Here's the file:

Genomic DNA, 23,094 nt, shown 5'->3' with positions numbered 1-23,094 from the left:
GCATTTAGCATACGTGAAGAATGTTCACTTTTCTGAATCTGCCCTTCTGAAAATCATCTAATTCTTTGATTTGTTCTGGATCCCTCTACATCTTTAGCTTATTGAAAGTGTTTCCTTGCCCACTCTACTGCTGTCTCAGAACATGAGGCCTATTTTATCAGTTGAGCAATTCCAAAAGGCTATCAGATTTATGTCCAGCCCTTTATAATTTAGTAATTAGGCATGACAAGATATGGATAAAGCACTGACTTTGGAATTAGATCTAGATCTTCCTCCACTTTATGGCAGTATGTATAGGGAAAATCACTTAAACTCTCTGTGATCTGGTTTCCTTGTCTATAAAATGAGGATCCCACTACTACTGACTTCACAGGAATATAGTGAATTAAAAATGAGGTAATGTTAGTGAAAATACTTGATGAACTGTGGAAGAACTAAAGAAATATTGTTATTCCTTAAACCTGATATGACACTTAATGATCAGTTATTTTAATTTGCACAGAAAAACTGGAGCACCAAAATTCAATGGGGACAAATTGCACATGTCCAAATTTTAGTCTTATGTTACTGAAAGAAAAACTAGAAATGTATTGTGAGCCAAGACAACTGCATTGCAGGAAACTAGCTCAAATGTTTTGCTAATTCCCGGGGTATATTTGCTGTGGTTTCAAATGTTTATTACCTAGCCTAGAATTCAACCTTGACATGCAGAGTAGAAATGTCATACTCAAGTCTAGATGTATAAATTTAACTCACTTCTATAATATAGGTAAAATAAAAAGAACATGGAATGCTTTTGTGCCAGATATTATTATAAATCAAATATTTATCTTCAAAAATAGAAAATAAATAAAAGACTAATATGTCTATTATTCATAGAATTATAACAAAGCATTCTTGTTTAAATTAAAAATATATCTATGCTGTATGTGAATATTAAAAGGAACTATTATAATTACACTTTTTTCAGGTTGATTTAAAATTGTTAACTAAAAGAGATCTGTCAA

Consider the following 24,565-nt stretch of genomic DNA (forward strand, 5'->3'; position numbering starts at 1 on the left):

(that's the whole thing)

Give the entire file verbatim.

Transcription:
Genomic DNA, 23,094 nt, shown 5'->3' with positions numbered 1-23,094 from the left:
GCATTTAGCATACGTGAAGAATGTTCACTTTTCTGAATCTGCCCTTCTGAAAATCATCTAATTCTTTGATTTGTTCTGGATCCCTCTACATCTTTAGCTTATTGAAAGTGTTTCCTTGCCCACTCTACTGCTGTCTCAGAACATGAGGCCTATTTTATCAGTTGAGCAATTCCAAAAGGCTATCAGATTTATGTCCAGCCCTTTATAATTTAGTAATTAGGCATGACAAGATATGGATAAAGCACTGACTTTGGAATTAGATCTAGATCTTCCTCCACTTTATGGCAGTATGTATAGGGAAAATCACTTAAACTCTCTGTGATCTGGTTTCCTTGTCTATAAAATGAGGATCCCACTACTACTGACTTCACAGGAATATAGTGAATTAAAAATGAGGTAATGTTAGTGAAAATACTTGATGAACTGTGGAAGAACTAAAGAAATATTGTTATTCCTTAAACCTGATATGACACTTAATGATCAGTTATTTTAATTTGCACAGAAAAACTGGAGCACCAAAATTCAATGGGGACAAATTGCACATGTCCAAATTTTAGTCTTATGTTACTGAAAGAAAAACTAGAAATGTATTGTGAGCCAAGACAACTGCATTGCAGGAAACTAGCTCAAATGTTTTGCTAATTCCCGGGGTATATTTGCTGTGGTTTCAAATGTTTATTACCTAGCCTAGAATTCAACCTTGACATGCAGAGTAGAAATGTCATACTCAAGTCTAGATGTATAAATTTAACTCACTTCTATAATATAGGTAAAATAAAAAGAACATGGAATGCTTTTGTGCCAGATATTATTATAAATCAAATATTTATCTTCAAAAATAGAAAATAAATAAAAGACTAATATGTCTATTATTCATAGAATTATAACAAAGCATTCTTGTTTAAATTAAAAATATATCTATGCTGTATGTGAATATTAAAAGGAACTATTATAATTACACTTTTTTCAGGTTGATTTAAAATTGTTAACTAAAAGAGATCTGTCAA

Consider the following 24,565-nt stretch of genomic DNA (forward strand, 5'->3'; position numbering starts at 1 on the left):